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HostSue

rebuilding your life, rebuilding your friendships

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I have seen caregivers on here, myself among them, complain about lack of support, worry about loss of friends, decide in the end it is just them and their loved one and that is all that matters. He/she will be their BFF.

 

In the next stage that is not enough. You are alone, and I mean alone. The family flock around for the funeral, the friends phone or send flowers or cards...a week goes by, family members may even stay a week or two. And then they are gone and you are in the silence. There is no-one there, you are alone.Coping with those sleepless nights and that cold and lonely feeling you will crymore than you have ever cried before, even though you thought you had mourned all through their illness those tears keep on coming.

 

At this stage the lucky ones are those who still have a job to go back to, part-time can maybe build up to full-time. It must be hard going back, working with your sorrow still heavy on your hearts but having an income of some kind sure helps.There will still be some financial worries, sometimes health scares (because you have neglected your own health while looking after your loved one) and a lot of crying, more than you have ever cried before. After that slows down and you feel you are over that initial sadness starting to reach out to others will be the way to go forward.

 

Why am I telling you this? I am urging you to keep life in perspective. Don't write people off because they can't handle the situation you are in. Keep in touch with as many people as you are able to regardless of whether they visit or not. Use the phone and the computer to stay in touch. Sooner or later you will again value the old friends, the ones who knew you is a teen, as a mature adult etc. These family and friends will be the keepers of your memories. Even in-laws have the photos of your kids, the little stories to tell about your beloved that you love to hear.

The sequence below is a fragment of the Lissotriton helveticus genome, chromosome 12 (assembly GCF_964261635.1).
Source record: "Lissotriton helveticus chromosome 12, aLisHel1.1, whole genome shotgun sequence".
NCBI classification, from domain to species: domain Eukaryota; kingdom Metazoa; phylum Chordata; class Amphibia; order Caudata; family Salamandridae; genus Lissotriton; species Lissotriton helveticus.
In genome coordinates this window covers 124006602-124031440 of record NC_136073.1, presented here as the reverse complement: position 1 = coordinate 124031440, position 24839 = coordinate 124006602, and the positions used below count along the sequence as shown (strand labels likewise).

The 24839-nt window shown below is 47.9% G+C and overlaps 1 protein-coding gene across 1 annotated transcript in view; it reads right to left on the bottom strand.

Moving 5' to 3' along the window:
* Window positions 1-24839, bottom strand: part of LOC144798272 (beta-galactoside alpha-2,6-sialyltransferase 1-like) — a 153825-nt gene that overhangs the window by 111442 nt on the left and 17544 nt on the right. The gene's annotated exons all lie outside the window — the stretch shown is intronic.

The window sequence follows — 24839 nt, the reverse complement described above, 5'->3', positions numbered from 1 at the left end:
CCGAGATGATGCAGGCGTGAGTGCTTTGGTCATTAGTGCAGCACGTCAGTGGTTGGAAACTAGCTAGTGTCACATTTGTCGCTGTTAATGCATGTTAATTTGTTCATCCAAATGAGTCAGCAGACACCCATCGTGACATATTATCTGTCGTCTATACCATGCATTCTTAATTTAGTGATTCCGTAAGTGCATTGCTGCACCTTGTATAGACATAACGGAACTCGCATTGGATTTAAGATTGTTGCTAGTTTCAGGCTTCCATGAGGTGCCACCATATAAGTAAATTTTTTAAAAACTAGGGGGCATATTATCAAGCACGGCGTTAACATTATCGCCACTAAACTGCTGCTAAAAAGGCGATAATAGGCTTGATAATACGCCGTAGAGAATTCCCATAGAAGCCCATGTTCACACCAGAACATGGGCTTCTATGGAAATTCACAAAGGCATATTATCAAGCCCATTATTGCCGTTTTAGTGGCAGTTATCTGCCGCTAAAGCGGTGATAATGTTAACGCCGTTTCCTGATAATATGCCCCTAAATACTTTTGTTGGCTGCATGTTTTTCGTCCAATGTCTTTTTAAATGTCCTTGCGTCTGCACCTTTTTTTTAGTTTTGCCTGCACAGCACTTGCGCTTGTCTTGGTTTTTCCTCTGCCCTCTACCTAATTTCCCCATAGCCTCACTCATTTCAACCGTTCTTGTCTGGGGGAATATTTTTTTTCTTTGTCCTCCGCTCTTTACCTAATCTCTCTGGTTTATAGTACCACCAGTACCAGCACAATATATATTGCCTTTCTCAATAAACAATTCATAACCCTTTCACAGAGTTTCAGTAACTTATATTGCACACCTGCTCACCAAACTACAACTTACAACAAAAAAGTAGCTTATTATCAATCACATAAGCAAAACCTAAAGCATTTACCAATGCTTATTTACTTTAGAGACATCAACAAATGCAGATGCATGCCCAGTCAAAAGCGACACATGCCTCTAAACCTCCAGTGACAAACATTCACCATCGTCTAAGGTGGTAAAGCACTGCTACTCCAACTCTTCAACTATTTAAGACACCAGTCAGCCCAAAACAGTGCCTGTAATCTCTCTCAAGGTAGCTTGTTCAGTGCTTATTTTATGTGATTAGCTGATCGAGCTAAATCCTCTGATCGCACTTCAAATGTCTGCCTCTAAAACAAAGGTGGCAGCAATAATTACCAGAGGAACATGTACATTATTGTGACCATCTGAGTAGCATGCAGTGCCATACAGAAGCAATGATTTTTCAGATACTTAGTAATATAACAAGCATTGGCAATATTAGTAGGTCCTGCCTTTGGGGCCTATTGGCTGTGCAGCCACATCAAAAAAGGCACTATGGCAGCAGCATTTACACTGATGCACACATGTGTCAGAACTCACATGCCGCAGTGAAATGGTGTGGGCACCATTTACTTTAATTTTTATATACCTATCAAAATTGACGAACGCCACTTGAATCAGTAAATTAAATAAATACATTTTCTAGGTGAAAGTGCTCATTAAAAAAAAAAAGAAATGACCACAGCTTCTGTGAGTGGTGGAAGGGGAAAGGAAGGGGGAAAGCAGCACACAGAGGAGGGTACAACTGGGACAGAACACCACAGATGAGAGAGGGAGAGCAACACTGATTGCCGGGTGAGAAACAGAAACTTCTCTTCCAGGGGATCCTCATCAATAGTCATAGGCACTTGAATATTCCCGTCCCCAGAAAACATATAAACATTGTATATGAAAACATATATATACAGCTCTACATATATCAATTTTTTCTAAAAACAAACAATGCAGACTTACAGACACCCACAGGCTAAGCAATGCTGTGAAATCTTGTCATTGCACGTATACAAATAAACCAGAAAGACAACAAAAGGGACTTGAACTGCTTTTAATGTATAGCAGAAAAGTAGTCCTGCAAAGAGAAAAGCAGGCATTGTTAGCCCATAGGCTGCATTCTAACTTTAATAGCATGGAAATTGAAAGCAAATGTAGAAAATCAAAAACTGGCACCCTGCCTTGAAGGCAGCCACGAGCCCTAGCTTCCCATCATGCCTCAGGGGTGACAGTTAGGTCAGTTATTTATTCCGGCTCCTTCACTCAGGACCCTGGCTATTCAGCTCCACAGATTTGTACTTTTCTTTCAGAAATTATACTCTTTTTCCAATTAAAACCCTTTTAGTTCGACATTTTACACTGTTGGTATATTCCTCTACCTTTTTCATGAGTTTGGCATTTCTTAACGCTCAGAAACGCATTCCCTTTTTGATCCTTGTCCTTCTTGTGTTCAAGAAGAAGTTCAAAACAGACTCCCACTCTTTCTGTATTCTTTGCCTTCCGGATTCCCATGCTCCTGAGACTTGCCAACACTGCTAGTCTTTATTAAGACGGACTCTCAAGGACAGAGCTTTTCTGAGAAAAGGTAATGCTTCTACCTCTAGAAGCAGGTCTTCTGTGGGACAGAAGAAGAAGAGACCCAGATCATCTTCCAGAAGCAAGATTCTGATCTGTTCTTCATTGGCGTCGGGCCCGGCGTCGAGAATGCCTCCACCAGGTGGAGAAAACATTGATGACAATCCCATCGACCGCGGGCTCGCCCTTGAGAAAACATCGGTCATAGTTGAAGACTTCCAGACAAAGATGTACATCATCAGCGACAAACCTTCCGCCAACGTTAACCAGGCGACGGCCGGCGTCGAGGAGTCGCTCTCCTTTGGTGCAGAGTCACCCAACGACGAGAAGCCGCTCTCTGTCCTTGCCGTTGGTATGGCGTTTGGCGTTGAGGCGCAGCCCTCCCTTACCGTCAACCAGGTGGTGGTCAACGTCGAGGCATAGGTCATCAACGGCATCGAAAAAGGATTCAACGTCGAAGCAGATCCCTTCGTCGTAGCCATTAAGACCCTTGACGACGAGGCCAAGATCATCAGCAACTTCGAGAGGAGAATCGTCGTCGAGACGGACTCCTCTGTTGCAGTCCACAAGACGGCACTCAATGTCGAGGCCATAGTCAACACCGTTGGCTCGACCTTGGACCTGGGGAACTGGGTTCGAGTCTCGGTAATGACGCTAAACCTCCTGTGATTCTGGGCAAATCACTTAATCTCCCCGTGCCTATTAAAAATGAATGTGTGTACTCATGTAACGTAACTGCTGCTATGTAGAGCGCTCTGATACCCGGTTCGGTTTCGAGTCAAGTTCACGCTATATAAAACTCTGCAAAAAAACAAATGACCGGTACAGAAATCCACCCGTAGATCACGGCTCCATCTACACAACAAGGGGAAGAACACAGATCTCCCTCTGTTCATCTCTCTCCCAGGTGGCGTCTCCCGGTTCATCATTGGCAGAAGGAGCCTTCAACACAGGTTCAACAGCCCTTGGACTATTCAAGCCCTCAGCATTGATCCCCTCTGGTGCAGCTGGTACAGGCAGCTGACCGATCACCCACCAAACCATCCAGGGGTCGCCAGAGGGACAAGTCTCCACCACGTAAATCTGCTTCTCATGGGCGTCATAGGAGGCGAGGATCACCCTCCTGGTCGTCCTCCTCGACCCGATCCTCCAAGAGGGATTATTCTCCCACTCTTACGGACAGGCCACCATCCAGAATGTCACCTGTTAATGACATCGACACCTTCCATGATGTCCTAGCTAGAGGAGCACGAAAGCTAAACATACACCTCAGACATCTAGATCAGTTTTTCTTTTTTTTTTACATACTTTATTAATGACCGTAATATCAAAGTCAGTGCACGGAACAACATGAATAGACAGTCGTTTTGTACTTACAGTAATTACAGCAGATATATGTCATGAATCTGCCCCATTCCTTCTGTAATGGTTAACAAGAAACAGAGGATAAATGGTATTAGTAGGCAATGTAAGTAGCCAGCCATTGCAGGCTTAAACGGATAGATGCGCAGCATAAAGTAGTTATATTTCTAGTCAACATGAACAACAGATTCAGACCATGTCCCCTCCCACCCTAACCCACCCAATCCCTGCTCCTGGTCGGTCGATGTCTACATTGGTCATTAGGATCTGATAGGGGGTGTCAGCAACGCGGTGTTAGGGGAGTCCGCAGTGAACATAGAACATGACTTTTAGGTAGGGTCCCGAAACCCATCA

When you are lost and alone and your loved one is still with you is nothing to how you feel after they are gone. So keep your friends, you will value them again in years to come.

 

Sue.

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Sue those are well spoken and truly things that can help. Thank you for that

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You know I'm glad Steve created this Forum and it will serve it's purpose for many of us as time pass by and loved one are no longer with us here. It's like we can come sit and remember how love has it's way in all our lives so being a stroke survivor or a care giver it's both the same when one is no longer with us. I had a little of the feeling when I lost wife one, two and three. You tell yourself never again but that doesn't last long when you are so used to being a couple in life and manage all things together in the household. Now that is gone and the house seem empty.

 

I tried for a time to be alone it didn't work for me so I'm happy knowing togetherness is a must in my case but I know one day will come that will not be the case and I will have to deal with it at that time.

I have a good idea how our own Sue must feel and we know that's life without your mate of so many years. It's sorta like the rainbow bridge. We see it and feel it but just not there yet!!!